The Tenant of Wildfell Hall

Front Cover
General Books LLC, 2010 - Juvenile Nonfiction - 154 pages
Excerpt: ...the blessings that man so thanklessly casts behind his back - but half the inducements to virtue and domestic, orderly habits that he despises - but such a home, and such a partner to share it! It is infamous!' he muttered, between his teeth. 'And don't think, Mrs. Huntingdon, ' he added aloud, 'that I could be guilty of inciting him to persevere in his present pursuits: on the contrary, I have remonstrated with him again and again; I have frequently expressed my surprise at his conduct, and reminded him of his duties and his privileges - but to no purpose; he only - ' 'Enough, Mr. Hargrave; you ought to be aware that whatever my husband's faults may be, it can only aggravate the evil for me to hear them from a stranger's lips.' 'Am I then a stranger?' said he in a sorrowful tone. 'I am your nearest neighbour, your son's godfather, and your husband's friend; may I not be yours also?' 'Intimate acquaintance must precede real friendship; I know but little of you, Mr. Hargrave, except from report.' 'Have you then forgotten the six or seven weeks I spent under your roof last autumn? I have not forgotten them. And I know enough of you, Mrs. Huntingdon, to think that your husband is the most enviable man in the world, and I should be the next if you would deem me worthy of your friendship.' 'If you knew more of me, you would not think it, or if you did you would not say it, and expect me to be flattered by the compliment.' I stepped backward as I spoke. He saw that I wished the conversation to end; and immediately taking the hint, he gravely bowed, wished me good-evening, and turned his horse towards the road. He appeared grieved and hurt at my unkind reception of his sympathising overtures. I was not sure that I had done right in speaking so harshly to him; but, at the time, I had felt irritated - almost insulted by his conduct; it seemed as if he was presuming upon the absence and neglect of my husband, and insinuating even more than the truth against...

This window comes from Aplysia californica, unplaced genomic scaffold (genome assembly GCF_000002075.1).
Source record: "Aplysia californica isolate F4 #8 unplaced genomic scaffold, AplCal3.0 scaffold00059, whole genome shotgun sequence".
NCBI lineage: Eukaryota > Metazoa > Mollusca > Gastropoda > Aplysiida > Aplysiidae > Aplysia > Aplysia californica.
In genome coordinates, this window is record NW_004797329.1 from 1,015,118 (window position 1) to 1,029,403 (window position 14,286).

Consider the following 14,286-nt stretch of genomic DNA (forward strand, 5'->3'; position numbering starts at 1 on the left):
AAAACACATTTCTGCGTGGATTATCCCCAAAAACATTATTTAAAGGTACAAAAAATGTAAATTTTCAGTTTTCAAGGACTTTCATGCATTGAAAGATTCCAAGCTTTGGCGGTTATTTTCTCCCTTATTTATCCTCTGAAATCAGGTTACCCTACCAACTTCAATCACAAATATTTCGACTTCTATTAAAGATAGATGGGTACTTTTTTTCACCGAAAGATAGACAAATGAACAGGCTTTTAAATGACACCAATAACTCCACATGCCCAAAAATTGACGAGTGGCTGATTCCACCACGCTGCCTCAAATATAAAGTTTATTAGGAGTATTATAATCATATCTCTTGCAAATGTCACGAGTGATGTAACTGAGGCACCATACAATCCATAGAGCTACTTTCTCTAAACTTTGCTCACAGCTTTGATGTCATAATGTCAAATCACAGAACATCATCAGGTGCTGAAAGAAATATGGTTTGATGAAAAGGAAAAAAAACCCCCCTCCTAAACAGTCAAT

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User Review  - Myrtia - Christianbook.com

this book is one of the most serious spiritual works i have ever read, C.S.Lewis' works included. although it is a novel, and with a great deal of mystery and suspence, too, it also deals drastically ... Read full review

User Review  - Kelly - Christianbook.com

I love this book. It is an excellent work from the least known of the Bronte sisters. The reason that I give it only 4 stars is for a few controversial aspects.For one thing, there is alcoholism ... Read full review

About the author (2010)

Anne Bronte was the daughter of an impoverished clergyman of Haworth in Yorkshire, England. Considered by many critics as the least talented of the Bronte sisters, Anne wrote two novels. Agnes Grey (1847) is the story of a governess, and The Tenant of Wildfell Hall (1848), is a tale of the evils of drink and profligacy. Her acquaintance with the sin and wickedness shown in her novels was so astounding that Charlotte Bronte saw fit to explain in a preface that the source of her sister's knowledge of evil was their brother Branwell's dissolute ways. A habitue of drink and drugs, he finally became an addict. Anne Bronte's other notable work is her Complete Poems. Anne Bronte died in 1849.

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